UK Prime Minister Boris Johnson yesterday unveiled his £12bn 10-point plan, highlighting the significant role that carbon capture and storage (CCS) and hydrogen will play in a green industrial revolution.
To help place the UK at the global forefront of carbon capture, usage and storage (CCUS), the plan proposes an extra £200m of new funding to create two carbon capture clusters by the mid-2020s, with another two set to be created by 2030.
The new capital dedicated to CCUS increases the total invested to £1bn, benefiting regions with industries that are particularly difficult to decarbonise and supporting up to 50,000 jobs.
If successful, the PM’s CCUS efforts will remove 10-megatonnes of CO2 by 2030, equivalent to taking four million cars off the road. In order to achieve such ambitions, the Government has laid out target milestones which are to be completed in the following years:
2021: Execute a process for CCUS deployment, working in collaboration with industry and set out further details of a revenue mechanism for industrial carbon capture and hydrogen projects
2022: New CCUS business models finalised
2030: Two clusters operational by the mid 2020s, subject to relevant value for money and affordability considerations and a further two clusters operational by 2030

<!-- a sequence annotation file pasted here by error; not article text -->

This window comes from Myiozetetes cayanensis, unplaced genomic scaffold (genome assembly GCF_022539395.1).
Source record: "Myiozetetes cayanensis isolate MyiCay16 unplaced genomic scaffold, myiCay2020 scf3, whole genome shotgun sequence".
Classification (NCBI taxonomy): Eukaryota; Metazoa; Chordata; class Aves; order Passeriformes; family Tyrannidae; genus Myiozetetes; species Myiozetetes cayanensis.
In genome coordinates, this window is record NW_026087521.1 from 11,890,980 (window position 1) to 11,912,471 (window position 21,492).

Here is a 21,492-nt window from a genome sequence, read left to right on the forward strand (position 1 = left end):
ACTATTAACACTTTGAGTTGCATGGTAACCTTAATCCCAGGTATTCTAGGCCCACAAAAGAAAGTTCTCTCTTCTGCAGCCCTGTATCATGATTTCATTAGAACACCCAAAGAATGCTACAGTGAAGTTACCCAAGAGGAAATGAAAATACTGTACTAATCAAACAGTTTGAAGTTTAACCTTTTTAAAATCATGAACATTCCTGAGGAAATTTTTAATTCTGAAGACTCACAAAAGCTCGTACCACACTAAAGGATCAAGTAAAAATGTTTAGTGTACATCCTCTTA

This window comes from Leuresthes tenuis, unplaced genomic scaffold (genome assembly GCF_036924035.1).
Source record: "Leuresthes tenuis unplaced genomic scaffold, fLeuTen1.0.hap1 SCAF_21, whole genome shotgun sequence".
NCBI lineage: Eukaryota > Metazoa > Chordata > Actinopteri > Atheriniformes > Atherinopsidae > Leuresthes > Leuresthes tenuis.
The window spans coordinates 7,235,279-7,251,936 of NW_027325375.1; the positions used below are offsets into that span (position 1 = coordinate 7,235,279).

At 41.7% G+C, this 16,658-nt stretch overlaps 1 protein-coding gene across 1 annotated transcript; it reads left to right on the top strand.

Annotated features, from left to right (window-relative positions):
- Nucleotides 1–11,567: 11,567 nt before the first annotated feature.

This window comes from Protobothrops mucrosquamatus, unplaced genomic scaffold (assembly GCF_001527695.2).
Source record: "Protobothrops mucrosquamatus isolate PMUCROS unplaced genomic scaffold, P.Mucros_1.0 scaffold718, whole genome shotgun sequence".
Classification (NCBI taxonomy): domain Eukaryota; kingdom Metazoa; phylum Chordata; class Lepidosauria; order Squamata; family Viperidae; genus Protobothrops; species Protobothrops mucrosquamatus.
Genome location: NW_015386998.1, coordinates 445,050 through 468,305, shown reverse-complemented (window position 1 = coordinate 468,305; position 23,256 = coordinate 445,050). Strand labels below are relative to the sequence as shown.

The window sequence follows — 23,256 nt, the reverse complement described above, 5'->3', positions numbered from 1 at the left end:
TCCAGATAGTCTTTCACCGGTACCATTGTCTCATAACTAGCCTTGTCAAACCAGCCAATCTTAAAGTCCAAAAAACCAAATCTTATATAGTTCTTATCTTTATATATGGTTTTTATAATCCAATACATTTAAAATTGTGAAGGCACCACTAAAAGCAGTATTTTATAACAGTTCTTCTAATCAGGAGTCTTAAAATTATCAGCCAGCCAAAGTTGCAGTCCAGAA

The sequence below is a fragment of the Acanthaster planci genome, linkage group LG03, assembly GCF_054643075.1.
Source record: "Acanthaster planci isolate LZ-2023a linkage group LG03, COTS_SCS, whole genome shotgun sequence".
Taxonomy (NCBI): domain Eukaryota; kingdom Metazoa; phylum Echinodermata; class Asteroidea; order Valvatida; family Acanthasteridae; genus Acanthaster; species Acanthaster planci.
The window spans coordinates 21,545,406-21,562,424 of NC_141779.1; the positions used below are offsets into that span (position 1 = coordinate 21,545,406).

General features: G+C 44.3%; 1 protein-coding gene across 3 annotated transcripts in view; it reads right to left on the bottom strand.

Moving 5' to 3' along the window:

Further to its CCUS commitments, the plan also proposes to generate 5GW of low carbon hydrogen production capacity by 2030 for industry, transport, power and homes, and aims to develop the first town heated entirely by hydrogen by the end of the decade.
Such hydrogen developments will be supported by up to £500m in funding as part of the 10-point plan, £240m of which will go into new hydrogen production facilities.
Additionally, the Prime Minister has brought forward the ban on new petrol and diesel cars by ten years to 2030, meaning only zero emission vehicles, like hydrogen-powered fuel cell electric vehicles (FCEVs), will be sold in the UK after that year.
The Government also said it will bring forward details in 2021 of a revenue mechanisms to bring through private sector investment into industrial carbon capture and hydrogen projects via its new business models.
Commenting on the launch, Prime Minister Boris Johnson, said, “Although this year has taken a very different path to the one we expected, I haven’t lost sight of our ambitious plans to level up across the country. My Ten Point Plan will create, support and protect hundreds of thousands of green jobs, whilst making strides towards net zero by 2050.”
“Our green industrial revolution will be powered by the wind turbines of Scotland and the North East, propelled by the electric vehicles made in the Midlands and advanced by the latest technologies developed in Wales, so we can look ahead to a more prosperous, greener future.